For lighting to be considered a legitimate practice, it needs to create a line of demarcation between unsupported, unregulated claims of marketers and self interested entities – and the actual scientific understanding of light and its importance and affect – both negative and positive. It needs to create an environment where the professionals of lighting are qualified, identifiable and distinct from those who are not.

Further, scientists and manufacturer sponsored studies that present papers and make claims about lighting effects, based on case studies involving too few subjects to draw true conclusions, must also be required to disclose the voracity of their claims. In medical practice, scientists making claims based on studies involving a half dozen subjects has virtually no credibility. In lighting, such studies are often used to build product marketing plans, and spawn massive industry debate. This must end.

Today, the claims of the lighting community about any matter related to the impact of light on health and well being of any description – regardless of how outspoken a few supposedly qualified individuals within it are – is nothing more than the work of herbalists. Until there are standards and tests of credibility, this will not improve, and the situation will continue to erode.

Licensing Changes Everything

While licensing does not solve anything, it is far better than leaving the industry to continue like cowboys of the Wild West. Today, rep agencies, showroom sales people, manufacturer apps engineers, electrical engineers, architects, interior designers, wholesalers, and ESCos all claim to provide lighting design service. Licensing would real all this in, and make the practice of lighting design a true profession, which would build it up and expand it, while reducing the impact of sales and product marketing on the practice.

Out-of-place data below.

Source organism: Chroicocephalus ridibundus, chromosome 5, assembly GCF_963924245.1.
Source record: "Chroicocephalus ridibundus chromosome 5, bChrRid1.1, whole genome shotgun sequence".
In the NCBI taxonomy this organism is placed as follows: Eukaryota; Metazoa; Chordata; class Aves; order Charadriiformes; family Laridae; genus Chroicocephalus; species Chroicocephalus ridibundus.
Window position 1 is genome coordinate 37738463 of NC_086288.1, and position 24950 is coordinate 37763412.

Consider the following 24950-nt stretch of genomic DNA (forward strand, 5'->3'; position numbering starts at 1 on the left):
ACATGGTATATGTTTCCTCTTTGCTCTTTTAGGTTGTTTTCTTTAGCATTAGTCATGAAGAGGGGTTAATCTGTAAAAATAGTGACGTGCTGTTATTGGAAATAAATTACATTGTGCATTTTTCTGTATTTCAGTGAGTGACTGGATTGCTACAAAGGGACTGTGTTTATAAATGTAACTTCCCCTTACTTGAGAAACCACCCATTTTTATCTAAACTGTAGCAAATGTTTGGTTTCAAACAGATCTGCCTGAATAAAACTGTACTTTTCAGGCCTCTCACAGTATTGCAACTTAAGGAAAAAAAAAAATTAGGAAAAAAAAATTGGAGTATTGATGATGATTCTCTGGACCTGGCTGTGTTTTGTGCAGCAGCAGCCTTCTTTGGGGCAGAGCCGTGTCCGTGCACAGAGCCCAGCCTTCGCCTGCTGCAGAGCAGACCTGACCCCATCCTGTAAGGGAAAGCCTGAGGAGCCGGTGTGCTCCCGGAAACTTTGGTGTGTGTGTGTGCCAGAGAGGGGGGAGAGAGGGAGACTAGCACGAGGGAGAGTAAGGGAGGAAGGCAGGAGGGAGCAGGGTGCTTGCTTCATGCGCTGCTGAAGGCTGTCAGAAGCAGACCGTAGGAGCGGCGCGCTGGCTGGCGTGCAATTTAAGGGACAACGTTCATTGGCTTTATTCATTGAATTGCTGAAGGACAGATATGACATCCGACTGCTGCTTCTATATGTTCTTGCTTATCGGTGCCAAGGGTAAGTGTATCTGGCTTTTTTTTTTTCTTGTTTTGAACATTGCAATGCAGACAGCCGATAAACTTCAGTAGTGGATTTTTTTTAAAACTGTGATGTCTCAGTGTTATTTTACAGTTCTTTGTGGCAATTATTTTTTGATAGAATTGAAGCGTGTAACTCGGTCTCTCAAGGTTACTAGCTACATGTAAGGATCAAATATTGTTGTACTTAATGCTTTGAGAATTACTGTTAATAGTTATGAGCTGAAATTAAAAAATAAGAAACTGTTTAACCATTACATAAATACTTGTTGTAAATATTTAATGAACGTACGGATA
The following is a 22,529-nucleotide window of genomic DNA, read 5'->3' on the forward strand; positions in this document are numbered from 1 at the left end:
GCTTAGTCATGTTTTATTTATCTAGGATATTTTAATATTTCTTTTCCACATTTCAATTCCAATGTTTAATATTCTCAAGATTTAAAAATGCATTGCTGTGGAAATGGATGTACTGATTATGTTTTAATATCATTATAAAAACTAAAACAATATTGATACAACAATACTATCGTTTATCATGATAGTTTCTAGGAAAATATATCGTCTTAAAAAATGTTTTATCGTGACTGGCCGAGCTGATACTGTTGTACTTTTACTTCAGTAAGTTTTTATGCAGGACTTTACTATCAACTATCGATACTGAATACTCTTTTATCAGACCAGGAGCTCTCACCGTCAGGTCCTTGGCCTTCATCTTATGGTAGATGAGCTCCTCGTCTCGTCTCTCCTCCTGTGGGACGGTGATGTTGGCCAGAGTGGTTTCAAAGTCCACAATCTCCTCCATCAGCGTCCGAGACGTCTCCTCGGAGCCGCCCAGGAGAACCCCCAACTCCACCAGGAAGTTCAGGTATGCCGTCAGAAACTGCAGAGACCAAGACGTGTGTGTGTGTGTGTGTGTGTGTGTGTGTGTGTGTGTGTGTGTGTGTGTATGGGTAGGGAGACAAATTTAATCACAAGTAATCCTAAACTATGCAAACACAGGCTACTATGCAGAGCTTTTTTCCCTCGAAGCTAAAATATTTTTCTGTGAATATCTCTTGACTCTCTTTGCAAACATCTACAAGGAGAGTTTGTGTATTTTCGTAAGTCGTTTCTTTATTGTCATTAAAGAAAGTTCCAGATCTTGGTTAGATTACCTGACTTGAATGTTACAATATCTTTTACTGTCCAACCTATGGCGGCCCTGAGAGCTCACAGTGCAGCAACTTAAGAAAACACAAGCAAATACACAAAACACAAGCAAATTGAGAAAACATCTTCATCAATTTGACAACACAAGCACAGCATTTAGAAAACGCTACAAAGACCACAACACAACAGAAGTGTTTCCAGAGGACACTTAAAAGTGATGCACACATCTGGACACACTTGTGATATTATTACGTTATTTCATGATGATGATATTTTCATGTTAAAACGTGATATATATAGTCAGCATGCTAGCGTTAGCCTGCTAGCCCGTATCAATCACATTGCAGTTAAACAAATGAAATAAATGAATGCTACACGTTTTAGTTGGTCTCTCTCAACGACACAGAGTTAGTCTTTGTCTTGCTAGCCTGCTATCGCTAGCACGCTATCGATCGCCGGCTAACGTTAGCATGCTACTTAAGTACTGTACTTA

There needs to be a hard and visible division between marketers, manufacturers, and sales channel – and lighting practitioners. In this, just like all other professional licensing practices, membership in the former disqualifies one from membership in the latter. Unlike the LC or CLP certifications, professional licensure should be regulated stringently, and be founded on rigid pre-qualifications and academics, as well as a process for license revocation.

But first, we need a true Lighting Code book to be developed, that includes all factors, from application requirements for energy, vision, task performance, environmental impact, light trespass, light pollution mitigation, with inclusion of all factors involving impact of light directly and indirectly on human physiology, as well as surrounding environmental impact.